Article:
SANTA MONICA, CA – Consumer Watchdog today praised California Senators Kamala Harris and Dianne Feinstein for supporting bipartisan Congressional efforts to amend a key Internet law so rogue websites like Backpage.com can be held accountable for facilitating child sex trafficking. The bill S. 1693, the Stop Enabling Sex Trafficking Act (SESTA), creates the first liability for online companies that aid and abet underage sex trafficking.
The support from the two senators, heavily lobbied to oppose the bill by companies in their home state’s Silicon Valley, including Facebook and Google, shows federal policymakers are finally beginning to hold the Silicon Valley and the Tech industry accountable for their actions.
“This is a big and good deal not only for families of children who were trafficked, but for everyone who cares about accountability in the Silicon Valley to the rule of law,” said Jamie Court, Consumer Watchdog President. “This is a chink in the Teflon of Google and Facebook’s shield of immunity. It will have long ranging consequences not only for protection of individuals and families online, but also for re-evaluation of these companies’ duties to police their platforms to make sure that the American public isn’t taken advantage of by criminal enterprises or illegal activity by foreign governments.”
Section 230 of the Communications Decency Act has been interpreted by the courts to mean that websites are not liable for what is posted on them by third parties. SESTA would allow websites like the notorious Backpage.com to be held accountable for facilitating sex trafficking, when they aid and abet the activity.
Google and Facebook have led the opposition to amending Sec. 230, claiming it promotes and protects free expression on the Internet. However, a U.S. Senate Permanent Subcommittee on Investigations staff report shows that sites like Backpage.com aid and abet under-age sex traffickers using the blanket protection of the Act. By one count 73% of child trafficking reports in the United States involveBackpage.com.
Consumer Watchdog confronted Google’s founders and executives at its annual shareholder meeting with a letter from a mother whose daughter was sold on Backpage. Google refused to support amending Section 230 at the time, defending the no liability system vehemently. Watch the video clip of the encounter:
Harris and Feinstein threw their support to SESTA at the end of a week that saw Congressional hearings probe how Internet platforms like Google and Facebook were apparently used by Russia in an attempt to influence and sow discord into the U.S. elections.
“Internet freedom must not come at the expense of children who are sex trafficked or hidden manipulation of public debate,” said John M. Simpson, Consumer Watchdog Privacy Project Director. “Just as the First Amendment does not allow you to shout fire in a crowded movie house, or to assist hit men and drug dealers in their criminal activity, CDA Section 230 must not be allowed to let Internet oligarchs like Facebook and Google shirk their social responsibility so they can fatten their bottom lines.”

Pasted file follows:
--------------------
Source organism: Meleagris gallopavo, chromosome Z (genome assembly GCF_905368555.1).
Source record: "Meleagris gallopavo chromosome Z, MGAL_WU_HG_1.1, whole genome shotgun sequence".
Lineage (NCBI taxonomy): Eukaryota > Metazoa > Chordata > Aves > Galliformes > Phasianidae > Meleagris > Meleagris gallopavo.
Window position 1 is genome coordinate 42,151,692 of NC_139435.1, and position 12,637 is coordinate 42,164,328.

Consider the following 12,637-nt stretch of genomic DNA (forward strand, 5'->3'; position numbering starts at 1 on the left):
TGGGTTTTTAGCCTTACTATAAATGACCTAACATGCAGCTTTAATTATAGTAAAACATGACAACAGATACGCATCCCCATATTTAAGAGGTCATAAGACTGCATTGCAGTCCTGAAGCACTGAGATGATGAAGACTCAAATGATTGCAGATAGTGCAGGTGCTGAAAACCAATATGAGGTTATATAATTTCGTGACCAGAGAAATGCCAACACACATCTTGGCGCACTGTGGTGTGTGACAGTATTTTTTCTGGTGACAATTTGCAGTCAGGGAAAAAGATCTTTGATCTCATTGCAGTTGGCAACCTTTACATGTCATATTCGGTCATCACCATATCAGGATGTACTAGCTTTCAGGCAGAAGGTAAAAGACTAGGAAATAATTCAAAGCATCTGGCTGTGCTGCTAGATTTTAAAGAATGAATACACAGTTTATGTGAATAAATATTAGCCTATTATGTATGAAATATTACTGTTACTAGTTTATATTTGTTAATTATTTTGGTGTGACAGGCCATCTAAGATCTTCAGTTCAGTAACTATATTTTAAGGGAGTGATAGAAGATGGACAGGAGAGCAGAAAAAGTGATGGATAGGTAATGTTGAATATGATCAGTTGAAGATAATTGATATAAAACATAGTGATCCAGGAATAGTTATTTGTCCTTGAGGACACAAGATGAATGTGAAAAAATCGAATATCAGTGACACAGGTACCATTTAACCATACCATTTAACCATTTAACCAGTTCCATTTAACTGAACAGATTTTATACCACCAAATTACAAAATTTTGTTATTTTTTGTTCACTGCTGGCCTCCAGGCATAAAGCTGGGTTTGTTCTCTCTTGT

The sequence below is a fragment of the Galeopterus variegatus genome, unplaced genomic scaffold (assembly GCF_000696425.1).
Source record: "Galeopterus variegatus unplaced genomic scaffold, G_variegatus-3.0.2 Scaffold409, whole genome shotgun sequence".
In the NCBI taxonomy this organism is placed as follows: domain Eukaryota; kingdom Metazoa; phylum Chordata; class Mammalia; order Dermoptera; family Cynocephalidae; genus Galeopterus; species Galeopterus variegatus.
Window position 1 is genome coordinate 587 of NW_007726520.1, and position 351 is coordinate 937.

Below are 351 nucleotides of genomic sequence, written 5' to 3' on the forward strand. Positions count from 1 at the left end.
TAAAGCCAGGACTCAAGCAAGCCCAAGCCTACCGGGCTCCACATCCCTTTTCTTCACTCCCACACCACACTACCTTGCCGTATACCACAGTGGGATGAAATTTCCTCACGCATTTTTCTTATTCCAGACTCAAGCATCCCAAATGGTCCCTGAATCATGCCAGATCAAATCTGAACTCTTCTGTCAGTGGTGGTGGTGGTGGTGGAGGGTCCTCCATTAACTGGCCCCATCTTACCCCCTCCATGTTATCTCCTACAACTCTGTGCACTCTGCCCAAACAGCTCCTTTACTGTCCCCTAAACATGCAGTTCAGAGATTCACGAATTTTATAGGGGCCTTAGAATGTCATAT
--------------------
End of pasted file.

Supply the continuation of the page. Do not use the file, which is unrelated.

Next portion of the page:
SESTA would clarify Section 230 of the Communications Decency Act to ensure that websites that knowingly facilitate sex trafficking can be held liable so that victims can get justice. The narrowly-crafted legislation offers three reforms to help sex trafficking victims. The bipartisan bill would:
- Allow victims of sex trafficking to seek justice against websites that knowingly facilitated the crimes against them;
- Eliminate federal liability protections for websites that assist, support, or facilitate a violation of federal sex trafficking laws; and
- Enable state law enforcement officials, not just the federal Department of Justice, to act against individuals or businesses that violate federal sex trafficking laws.
In May Consumer Watchdog, DeliverFund, Faith and Freedom Coalition, The Rebecca Project for Justice, Trafficking in America Taskforce and Nacole S., a sex-trafficking victim’s mother, released a comprehensive report detailing Backpage’s wrongful activities and how Google has spent millions to fund efforts to thwart any changes in Section 230. As detailed in the report, primary recipients of Google’s largess are two nonprofit organizations, The Center for Digital Democracy (CDT) and the Electronic Frontier Foundation (EFF). As documented in the report, CDT and EFF have frequently jumped to aid Backpage as it faced various legal challenges.
Read the report here: http://www.consumerwatchdog.org/resources/backpagereport.pdf
Several companies have endorsed SESTA, they include: Oracle, Hewlett-Packard, IBM, CoStar Group Inc., 21st Century Fox and Walt Disney Company.
Backpage’s abuses and the fight by its victims to hold it accountable are the subject of the documentary film, I am Jane Doe, (http://www.iamjanedoefilm.com) which is now available on Netflix or can be downloaded from Google Play, iTunes or Amazon.
“Watch the film,” Simpson said. “You’ll clearly understand the abuses that blind defense of Sec. 230 enables.”